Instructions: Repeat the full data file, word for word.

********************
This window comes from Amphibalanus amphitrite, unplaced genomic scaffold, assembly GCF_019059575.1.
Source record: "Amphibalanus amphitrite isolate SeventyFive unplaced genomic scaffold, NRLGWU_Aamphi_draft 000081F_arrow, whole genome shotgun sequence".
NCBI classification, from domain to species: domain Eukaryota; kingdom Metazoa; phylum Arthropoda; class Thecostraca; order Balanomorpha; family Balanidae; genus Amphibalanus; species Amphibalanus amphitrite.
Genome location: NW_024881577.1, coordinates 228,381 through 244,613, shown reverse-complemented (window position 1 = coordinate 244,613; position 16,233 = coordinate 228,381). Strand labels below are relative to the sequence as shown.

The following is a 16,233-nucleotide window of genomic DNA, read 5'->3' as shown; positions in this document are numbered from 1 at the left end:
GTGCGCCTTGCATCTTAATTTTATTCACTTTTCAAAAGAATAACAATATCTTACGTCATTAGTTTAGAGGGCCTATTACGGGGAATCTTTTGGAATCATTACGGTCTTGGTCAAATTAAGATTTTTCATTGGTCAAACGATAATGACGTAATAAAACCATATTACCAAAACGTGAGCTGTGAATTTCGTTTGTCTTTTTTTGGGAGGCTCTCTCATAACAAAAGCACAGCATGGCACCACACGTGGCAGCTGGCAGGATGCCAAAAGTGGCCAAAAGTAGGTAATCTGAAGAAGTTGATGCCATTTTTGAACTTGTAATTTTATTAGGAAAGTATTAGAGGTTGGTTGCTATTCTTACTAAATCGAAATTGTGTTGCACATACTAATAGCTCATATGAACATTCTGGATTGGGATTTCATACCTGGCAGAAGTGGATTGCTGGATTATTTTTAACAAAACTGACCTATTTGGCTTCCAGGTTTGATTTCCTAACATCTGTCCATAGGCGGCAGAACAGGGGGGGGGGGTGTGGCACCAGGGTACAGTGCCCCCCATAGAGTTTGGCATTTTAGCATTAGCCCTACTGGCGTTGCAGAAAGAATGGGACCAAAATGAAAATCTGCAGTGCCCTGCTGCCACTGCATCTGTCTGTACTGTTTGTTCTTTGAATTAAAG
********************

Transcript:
This window comes from Amphibalanus amphitrite, unplaced genomic scaffold, assembly GCF_019059575.1.
Source record: "Amphibalanus amphitrite isolate SeventyFive unplaced genomic scaffold, NRLGWU_Aamphi_draft 000081F_arrow, whole genome shotgun sequence".
NCBI classification, from domain to species: domain Eukaryota; kingdom Metazoa; phylum Arthropoda; class Thecostraca; order Balanomorpha; family Balanidae; genus Amphibalanus; species Amphibalanus amphitrite.
Genome location: NW_024881577.1, coordinates 228,381 through 244,613, shown reverse-complemented (window position 1 = coordinate 244,613; position 16,233 = coordinate 228,381). Strand labels below are relative to the sequence as shown.

The following is a 16,233-nucleotide window of genomic DNA, read 5'->3' as shown; positions in this document are numbered from 1 at the left end:
GTGCGCCTTGCATCTTAATTTTATTCACTTTTCAAAAGAATAACAATATCTTACGTCATTAGTTTAGAGGGCCTATTACGGGGAATCTTTTGGAATCATTACGGTCTTGGTCAAATTAAGATTTTTCATTGGTCAAACGATAATGACGTAATAAAACCATATTACCAAAACGTGAGCTGTGAATTTCGTTTGTCTTTTTTTGGGAGGCTCTCTCATAACAAAAGCACAGCATGGCACCACACGTGGCAGCTGGCAGGATGCCAAAAGTGGCCAAAAGTAGGTAATCTGAAGAAGTTGATGCCATTTTTGAACTTGTAATTTTATTAGGAAAGTATTAGAGGTTGGTTGCTATTCTTACTAAATCGAAATTGTGTTGCACATACTAATAGCTCATATGAACATTCTGGATTGGGATTTCATACCTGGCAGAAGTGGATTGCTGGATTATTTTTAACAAAACTGACCTATTTGGCTTCCAGGTTTGATTTCCTAACATCTGTCCATAGGCGGCAGAACAGGGGGGGGGGGTGTGGCACCAGGGTACAGTGCCCCCCATAGAGTTTGGCATTTTAGCATTAGCCCTACTGGCGTTGCAGAAAGAATGGGACCAAAATGAAAATCTGCAGTGCCCTGCTGCCACTGCATCTGTCTGTACTGTTTGTTCTTTGAATTAAAG